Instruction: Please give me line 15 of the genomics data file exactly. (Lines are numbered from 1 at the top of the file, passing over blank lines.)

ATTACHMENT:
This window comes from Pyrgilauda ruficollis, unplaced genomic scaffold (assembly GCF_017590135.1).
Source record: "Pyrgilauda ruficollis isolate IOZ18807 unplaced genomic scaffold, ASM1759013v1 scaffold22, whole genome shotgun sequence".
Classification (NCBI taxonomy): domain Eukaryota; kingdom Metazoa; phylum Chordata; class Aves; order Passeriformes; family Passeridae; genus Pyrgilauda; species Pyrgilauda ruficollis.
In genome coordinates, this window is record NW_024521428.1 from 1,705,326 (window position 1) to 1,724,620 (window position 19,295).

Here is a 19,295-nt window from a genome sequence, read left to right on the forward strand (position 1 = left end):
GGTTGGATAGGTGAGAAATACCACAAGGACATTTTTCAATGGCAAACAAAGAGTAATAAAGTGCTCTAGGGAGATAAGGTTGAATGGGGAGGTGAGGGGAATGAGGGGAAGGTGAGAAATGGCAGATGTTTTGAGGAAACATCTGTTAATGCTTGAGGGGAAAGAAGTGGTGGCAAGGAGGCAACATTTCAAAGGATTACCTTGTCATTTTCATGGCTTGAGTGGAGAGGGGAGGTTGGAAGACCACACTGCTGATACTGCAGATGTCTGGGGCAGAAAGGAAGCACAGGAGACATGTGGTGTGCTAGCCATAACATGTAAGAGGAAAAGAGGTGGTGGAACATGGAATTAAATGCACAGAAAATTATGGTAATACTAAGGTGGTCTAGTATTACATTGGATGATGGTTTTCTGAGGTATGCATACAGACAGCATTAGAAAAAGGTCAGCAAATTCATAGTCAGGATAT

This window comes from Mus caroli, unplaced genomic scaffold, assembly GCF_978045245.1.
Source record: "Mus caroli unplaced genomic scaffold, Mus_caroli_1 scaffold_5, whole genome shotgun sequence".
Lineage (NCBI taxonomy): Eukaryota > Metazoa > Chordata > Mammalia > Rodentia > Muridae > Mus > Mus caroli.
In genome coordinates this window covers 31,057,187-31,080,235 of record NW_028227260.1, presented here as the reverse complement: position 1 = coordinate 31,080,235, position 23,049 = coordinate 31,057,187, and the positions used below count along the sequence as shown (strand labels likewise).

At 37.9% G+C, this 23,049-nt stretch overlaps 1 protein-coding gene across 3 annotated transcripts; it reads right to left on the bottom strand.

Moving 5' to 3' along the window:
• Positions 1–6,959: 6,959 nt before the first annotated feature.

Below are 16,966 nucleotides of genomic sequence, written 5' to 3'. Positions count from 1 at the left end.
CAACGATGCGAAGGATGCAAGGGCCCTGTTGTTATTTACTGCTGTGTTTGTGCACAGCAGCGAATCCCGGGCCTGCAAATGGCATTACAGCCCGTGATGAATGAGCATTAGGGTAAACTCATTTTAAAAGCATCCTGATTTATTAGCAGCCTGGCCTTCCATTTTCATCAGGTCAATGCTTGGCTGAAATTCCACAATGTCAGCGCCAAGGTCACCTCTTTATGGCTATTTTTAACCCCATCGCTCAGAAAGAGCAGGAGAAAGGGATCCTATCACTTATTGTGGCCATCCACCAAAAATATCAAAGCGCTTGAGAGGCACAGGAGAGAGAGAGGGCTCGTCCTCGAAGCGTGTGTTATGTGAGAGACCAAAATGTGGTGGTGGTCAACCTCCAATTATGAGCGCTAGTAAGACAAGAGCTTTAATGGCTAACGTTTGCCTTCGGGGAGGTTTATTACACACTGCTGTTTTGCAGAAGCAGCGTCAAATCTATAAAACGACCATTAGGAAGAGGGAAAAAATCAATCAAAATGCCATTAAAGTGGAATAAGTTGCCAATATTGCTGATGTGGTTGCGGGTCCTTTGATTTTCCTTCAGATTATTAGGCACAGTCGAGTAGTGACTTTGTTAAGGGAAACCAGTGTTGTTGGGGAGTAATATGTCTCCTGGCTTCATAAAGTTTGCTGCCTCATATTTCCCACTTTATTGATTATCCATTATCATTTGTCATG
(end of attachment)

CAACGATGCGAAGGATGCAAGGGCCCTGTTGTTATTTACTGCTGTGTTTGTGCACAGCAGCGAATCCCGGGCCTGCAAATGGCATTACAGCCCGTGATGAATGAGCATTAGGGTAAACTCATTTTAAAAGCATCCTGATTTATTAGCAGCCTGGCCTTCCATTTTCATCAGGTCAATGCTTGGCTGAAATTCCACAATGTCAGCGCCAAGGTCACCTCTTTATGGCTATTTTTAACCCCATCGCTCAGAAAGAGCAGGAGAAAGGGATCCTATCACTTATTGTGGCCATCCACCAAAAATATCAAAGCGCTTGAGAGGCACAGGAGAGAGAGAGGGCTCGTCCTCGAAGCGTGTGTTATGTGAGAGACCAAAATGTGGTGGTGGTCAACCTCCAATTATGAGCGCTAGTAAGACAAGAGCTTTAATGGCTAACGTTTGCCTTCGGGGAGGTTTATTACACACTGCTGTTTTGCAGAAGCAGCGTCAAATCTATAAAACGACCATTAGGAAGAGGGAAAAAATCAATCAAAATGCCATTAAAGTGGAATAAGTTGCCAATATTGCTGATGTGGTTGCGGGTCCTTTGATTTTCCTTCAGATTATTAGGCACAGTCGAGTAGTGACTTTGTTAAGGGAAACCAGTGTTGTTGGGGAGTAATATGTCTCCTGGCTTCATAAAGTTTGCTGCCTCATATTTCCCACTTTATTGATTATCCATTATCATTTGTCATG